This course will study music as a collaborative art. How do groups make music? What "jobs" must members of a group cover, and how are these jobs different, or the same, in different musics? Are there shared roles? For instance, what makes "salsa" tick? Who plays what and why? Is it salsa still if the conga part is played on the cello? What roles and divisions of labor are traditional in European concert music? In a garage band? The course will also consider groups interacting in multi-disciplinary contexts with guest faculty such as choreographer and dance company leader Terry Creach. Our goal is to incorporate all our findings into our own regular group performances employing music composition/improvisation. Facility on a musical instrument is encouraged but not required. Music literacy is extremely useful. Prior composition or improvisation experience not required. In short there are no prerequisites but the in-person permission of the instructor.
This course is as new to me as it is to you. But Ive taught courses and Ive led bands so I figure one way or another, it will work itself out. Let me tell you what I know so far:
The basic premise is that we read and listen to prepare for weekly discussion meeting on Tuesdays. From our discussions we develop musical premises which we try out on Wednesday evenings when we meet as a "band" with instruments with the aim of performing for the rest of the Bennington community.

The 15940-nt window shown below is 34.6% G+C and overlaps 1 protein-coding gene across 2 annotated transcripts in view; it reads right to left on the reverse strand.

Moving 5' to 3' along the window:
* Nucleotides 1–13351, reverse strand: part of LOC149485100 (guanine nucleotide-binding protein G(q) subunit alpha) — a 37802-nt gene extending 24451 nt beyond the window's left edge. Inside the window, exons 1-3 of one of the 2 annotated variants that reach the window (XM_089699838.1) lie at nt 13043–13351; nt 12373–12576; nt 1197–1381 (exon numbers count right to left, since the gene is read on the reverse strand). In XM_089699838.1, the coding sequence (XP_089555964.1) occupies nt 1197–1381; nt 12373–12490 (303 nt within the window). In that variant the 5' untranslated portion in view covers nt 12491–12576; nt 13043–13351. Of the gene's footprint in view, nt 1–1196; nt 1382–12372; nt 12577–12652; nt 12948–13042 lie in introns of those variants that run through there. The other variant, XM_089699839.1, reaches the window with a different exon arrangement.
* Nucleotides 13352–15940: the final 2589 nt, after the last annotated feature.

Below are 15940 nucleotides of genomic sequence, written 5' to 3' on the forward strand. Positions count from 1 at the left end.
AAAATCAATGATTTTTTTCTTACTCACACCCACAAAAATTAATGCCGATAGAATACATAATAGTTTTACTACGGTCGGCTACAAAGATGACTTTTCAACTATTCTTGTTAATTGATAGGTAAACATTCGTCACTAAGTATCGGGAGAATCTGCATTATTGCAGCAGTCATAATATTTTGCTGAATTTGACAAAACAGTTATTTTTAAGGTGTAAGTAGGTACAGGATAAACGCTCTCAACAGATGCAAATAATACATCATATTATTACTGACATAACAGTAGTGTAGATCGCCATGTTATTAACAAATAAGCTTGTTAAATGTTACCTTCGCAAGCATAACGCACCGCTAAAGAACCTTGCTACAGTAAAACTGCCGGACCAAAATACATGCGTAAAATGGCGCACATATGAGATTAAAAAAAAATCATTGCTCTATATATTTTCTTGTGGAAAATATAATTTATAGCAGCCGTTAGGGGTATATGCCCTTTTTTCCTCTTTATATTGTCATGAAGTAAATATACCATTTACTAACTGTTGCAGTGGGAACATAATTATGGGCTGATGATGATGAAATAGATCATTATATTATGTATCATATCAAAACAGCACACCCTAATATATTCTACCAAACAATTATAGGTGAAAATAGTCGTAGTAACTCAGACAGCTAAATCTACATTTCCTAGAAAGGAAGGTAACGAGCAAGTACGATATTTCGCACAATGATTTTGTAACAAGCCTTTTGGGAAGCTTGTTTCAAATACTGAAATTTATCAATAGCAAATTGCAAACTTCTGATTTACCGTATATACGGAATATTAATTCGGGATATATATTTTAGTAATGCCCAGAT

The overall focus of all our discussion throughout the term will be the exploration of music as a collaborative art. We will explore the nature of the collaboration in different cultures, instrumentations and media. We may also look at other collaborative arts such as dance, or collaboration in non-art settings. Whatever we find we will relate it back to our own collaboration as a "band" and the music we make.
By mid-October in time for midterm evaluations, I want every student to have conceived and implemented at least one composition for the class "band". It doesnt have to be long, but the "band" must have successfully performed the "composition" publicly, e.g. at Tuesdays "Musical Gathering" (immediately following our discussion meeting).
In the latter half of the term, I expect you to make at least one fully notated composition for the group and accompany it with a paper on your experience and reasoning during composition and notation. We will culminate the term with a concert for the school during which every student will showcase her or his work.
Lateness and absence will not be tolerated. This class depends on full and willing participation by all.
All class preparation must be done ON TIME so that our discussions can be fully informed. We teach each other. It will be obvious to all if you are not doing your part. As necessary, I will give unannounced quizzes on the readings, listening and discussion.
Please read Chs. 1-4 of Caribbean Currents by Peter Manuel, on reserve in the music library.
Listen to BAND THEORY CD 1---purchase from me for $5 duplication cost---CD roster to be distributed in class. Specific cuts assigned per class as well.